ASHBURN, Va. (AP) — The quarterback holding the burgundy No. 5 Washington Redskins jersey was Donovan McNabb. From everything that was said, it might have been simpler to just go ahead and call him John Elway II.
The six-time Pro Bowl star was formally introduced Tuesday at Redskins Park. All things being equal, he would rather be preparing for a 12th season with the Philadelphia Eagles, but an Easter Sunday trade between NFC East rivals has opened what he called "a new chapter in the book of Donovan."
"I've always believed in finishing where you started," McNabb said. "I think there's a lot to be said with that. Not a lot of quarterbacks in this league are able to do that these days. Sometimes change is better. Sometimes you're forced into change. I would have loved to (stay in Philadelphia), but it didn't happen."
Instead, he is with the Redskins and new coach Mike Shanahan, and both went to great lengths to say that trading two draft picks for a 33-year-old quarterback with a few nicks is a solid investment. They did so by repeatedly invoking Elway, who was 34 when Shanahan became coach of the Broncos in 1995.
"I'm turning 34 this year," McNabb said. "And he finished John's career with two Super Bowls. Hopefully I can continue to follow behind that."
It makes for quick answer to the boos McNabb has heard in Philadelphia in recent years.
"People were saying John Elway should retire," Shanahan said, "until he won the Super Bowl."
Before the pursuit of such lofty goals, there were the necessary reflections and thank yous from McNabb to Philadelphia. Most of his words for his former team and city were upbeat and gracious — "I felt I was treated fair" — with maybe a slight dig or two thrown in.
Surprisingly, McNabb said he has spoken "not much" about the trade with Andy Reid, his coach for his entire tenure with the Eagles. He portrayed himself as fallout from a Philadelphia youth movement.
"They're rebuilding, and they're going young," McNabb said. "So I never knew 33 years old was old, but I guess I'm too old."
And, while Shanahan's offense will have its similarities to Reid's, McNabb cited what he thinks will be one substantial difference.
"It starts with the run game," McNabb said. "I know probably a lot of you come from Philly don't know much about that run game. But we will run the ball here."
And, when asked if the rug had been pulled out from under him in Philly, McNabb said: "It did."
"We had two young guys on the outside, a very effective tight end, a young running back, (Brian) Westbrook was coming off an injury, the offensive line was trying to jell, we were mixing guys in, and some guys were hurt," McNabb said. "But they moved in another direction. There's nothing I can do on that particular point."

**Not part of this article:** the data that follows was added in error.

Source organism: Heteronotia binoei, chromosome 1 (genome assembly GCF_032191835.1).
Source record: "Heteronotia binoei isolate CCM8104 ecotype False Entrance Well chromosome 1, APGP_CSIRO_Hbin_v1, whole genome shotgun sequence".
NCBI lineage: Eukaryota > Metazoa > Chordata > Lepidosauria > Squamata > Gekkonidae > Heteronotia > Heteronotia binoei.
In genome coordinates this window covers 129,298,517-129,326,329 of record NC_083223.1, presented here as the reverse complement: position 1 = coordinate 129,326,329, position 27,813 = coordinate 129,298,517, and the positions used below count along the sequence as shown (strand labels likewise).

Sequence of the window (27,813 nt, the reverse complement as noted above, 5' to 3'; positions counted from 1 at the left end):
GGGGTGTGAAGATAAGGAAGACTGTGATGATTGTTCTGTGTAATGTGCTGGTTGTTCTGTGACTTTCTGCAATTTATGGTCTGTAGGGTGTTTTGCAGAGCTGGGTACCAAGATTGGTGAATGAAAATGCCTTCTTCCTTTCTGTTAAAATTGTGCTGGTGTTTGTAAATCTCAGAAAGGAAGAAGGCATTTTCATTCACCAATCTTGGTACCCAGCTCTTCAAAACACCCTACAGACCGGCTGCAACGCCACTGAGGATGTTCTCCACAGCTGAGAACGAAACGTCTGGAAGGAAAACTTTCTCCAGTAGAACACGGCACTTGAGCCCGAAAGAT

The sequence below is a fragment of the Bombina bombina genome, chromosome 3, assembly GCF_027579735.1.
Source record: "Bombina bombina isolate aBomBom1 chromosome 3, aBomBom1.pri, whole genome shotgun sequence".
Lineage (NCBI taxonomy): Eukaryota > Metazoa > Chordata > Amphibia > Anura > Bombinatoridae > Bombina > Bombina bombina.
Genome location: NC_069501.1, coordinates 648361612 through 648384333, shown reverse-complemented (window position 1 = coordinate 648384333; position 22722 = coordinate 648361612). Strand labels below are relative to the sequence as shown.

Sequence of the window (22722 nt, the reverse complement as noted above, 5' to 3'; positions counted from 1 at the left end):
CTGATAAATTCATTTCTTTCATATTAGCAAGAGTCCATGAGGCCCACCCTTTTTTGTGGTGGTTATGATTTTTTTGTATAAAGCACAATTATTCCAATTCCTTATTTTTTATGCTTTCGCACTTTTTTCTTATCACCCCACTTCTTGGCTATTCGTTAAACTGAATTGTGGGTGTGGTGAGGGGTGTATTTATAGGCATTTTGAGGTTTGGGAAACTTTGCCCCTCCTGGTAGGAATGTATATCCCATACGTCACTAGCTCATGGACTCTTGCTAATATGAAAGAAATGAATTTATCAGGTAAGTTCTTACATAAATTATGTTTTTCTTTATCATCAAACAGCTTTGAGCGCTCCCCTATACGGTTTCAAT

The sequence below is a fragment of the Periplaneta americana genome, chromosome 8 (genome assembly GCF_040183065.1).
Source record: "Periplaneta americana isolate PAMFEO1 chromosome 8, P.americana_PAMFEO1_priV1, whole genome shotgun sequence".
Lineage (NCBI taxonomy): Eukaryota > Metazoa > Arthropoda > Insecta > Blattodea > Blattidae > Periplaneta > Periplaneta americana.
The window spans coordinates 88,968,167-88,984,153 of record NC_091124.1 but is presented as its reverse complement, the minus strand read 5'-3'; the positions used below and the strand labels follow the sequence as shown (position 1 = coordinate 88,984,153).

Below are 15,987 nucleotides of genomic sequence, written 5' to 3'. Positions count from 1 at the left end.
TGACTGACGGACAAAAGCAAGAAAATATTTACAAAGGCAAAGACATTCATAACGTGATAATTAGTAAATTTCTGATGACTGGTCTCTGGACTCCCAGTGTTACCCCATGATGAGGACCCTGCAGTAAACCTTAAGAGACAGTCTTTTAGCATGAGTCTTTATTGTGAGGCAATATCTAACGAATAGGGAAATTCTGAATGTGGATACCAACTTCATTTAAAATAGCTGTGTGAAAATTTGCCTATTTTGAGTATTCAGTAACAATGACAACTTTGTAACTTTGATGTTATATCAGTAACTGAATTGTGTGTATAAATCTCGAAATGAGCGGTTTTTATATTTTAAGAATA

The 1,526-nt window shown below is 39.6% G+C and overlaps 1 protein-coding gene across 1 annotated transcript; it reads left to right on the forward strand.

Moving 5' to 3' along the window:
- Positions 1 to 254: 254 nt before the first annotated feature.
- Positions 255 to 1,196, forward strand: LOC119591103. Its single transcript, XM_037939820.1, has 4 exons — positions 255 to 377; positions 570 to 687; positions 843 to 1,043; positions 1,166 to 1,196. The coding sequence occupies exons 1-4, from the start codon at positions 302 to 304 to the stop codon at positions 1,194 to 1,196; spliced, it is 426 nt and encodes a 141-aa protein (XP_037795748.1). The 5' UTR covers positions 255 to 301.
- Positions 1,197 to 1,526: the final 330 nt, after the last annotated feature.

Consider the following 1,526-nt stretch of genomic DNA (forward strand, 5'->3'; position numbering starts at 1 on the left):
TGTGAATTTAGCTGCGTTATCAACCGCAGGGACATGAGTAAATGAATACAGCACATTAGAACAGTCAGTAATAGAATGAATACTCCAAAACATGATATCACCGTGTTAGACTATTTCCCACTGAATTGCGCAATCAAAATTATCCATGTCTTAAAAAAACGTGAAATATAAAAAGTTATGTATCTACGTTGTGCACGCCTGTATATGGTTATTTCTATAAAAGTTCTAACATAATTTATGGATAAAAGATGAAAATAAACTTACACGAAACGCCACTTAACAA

McNabb said he expects "hopefully cheers" when he returns to the Philadelphia with the Redskins next season, yet he refused to portray it a special date on his mental calendar.
"I don't look at it any different than playing the Giants or Dallas," McNabb said. "Nothing like I'm going to run my head through a locker or start throwing stuff through my house. It's an opportunity for us to play another team."
McNabb was clearly relieved to have constant trade speculation behind him — "I'm just so happy that it's over" — and that he ended up with a team among those at the top of his wish list.
His agent, Fletcher Smith, said he and McNabb didn't end up having to object to an undesirable destination.
"He and Andy have a special relationship, and he did right by Donovan at the end of the day," Smith said. "There wasn't a time when we had to tell a team we weren't going to come."
The next priority is a contract extension for McNabb, whose current deal expires at the end of the upcoming season. McNabb and Shanahan both said the quarterback has a lot left in the tank — again citing Elway as an example — but the coach wouldn't rule out taking a quarterback with the No. 4 overall pick in this month's draft. Given the woeful state of the offensive line, however, it would seem the Redskins would now want to target a player to protect McNabb's blind side.
Another bit of housekeeping for McNabb was a talk with his good friend Jason Campbell, the Redskins' starter for the last 3½ seasons. Shanahan said the Redskins have given Campbell permission to explore a trade up to the April 22-24 draft.
"I let him know that this wasn't one of my plans, to try to come and take his spot," McNabb said. "I told him 'The sky's the limit for you. Continue to hold your head high.'"
McNabb immediately began taking part in the team's offseason conditioning program, but said he'll also take some weeks off to deal with the logistics of moving. He's less than two weeks away from his first Redskins minicamp.
"It feels like being drafted again," McNabb said. "You been selected by a new team. You're going through all the emotions of learning new plays, being with the guys, working out, so it feels like I'm about 22 again."
He laughed and added: "The body may not respond that way."
Redskins news always upstages everything sports in the nation's capital, and McNabb's signing stole much of the thunder from the Washington Nationals opening day game Monday, when President Barack Obama threw out the first pitch. Baseball commissioner Bud Selig, in town for the game, turned off his TV in disgust Monday morning when all the talk was about McNabb, and a news helicopter actually followed McNabb as he rode in a limousine from the airport to Redskins Park on Monday afternoon.
He's definitely not in Philly any more.
"That was pretty odd," McNabb said. "But I waved and I just continued to walk right in."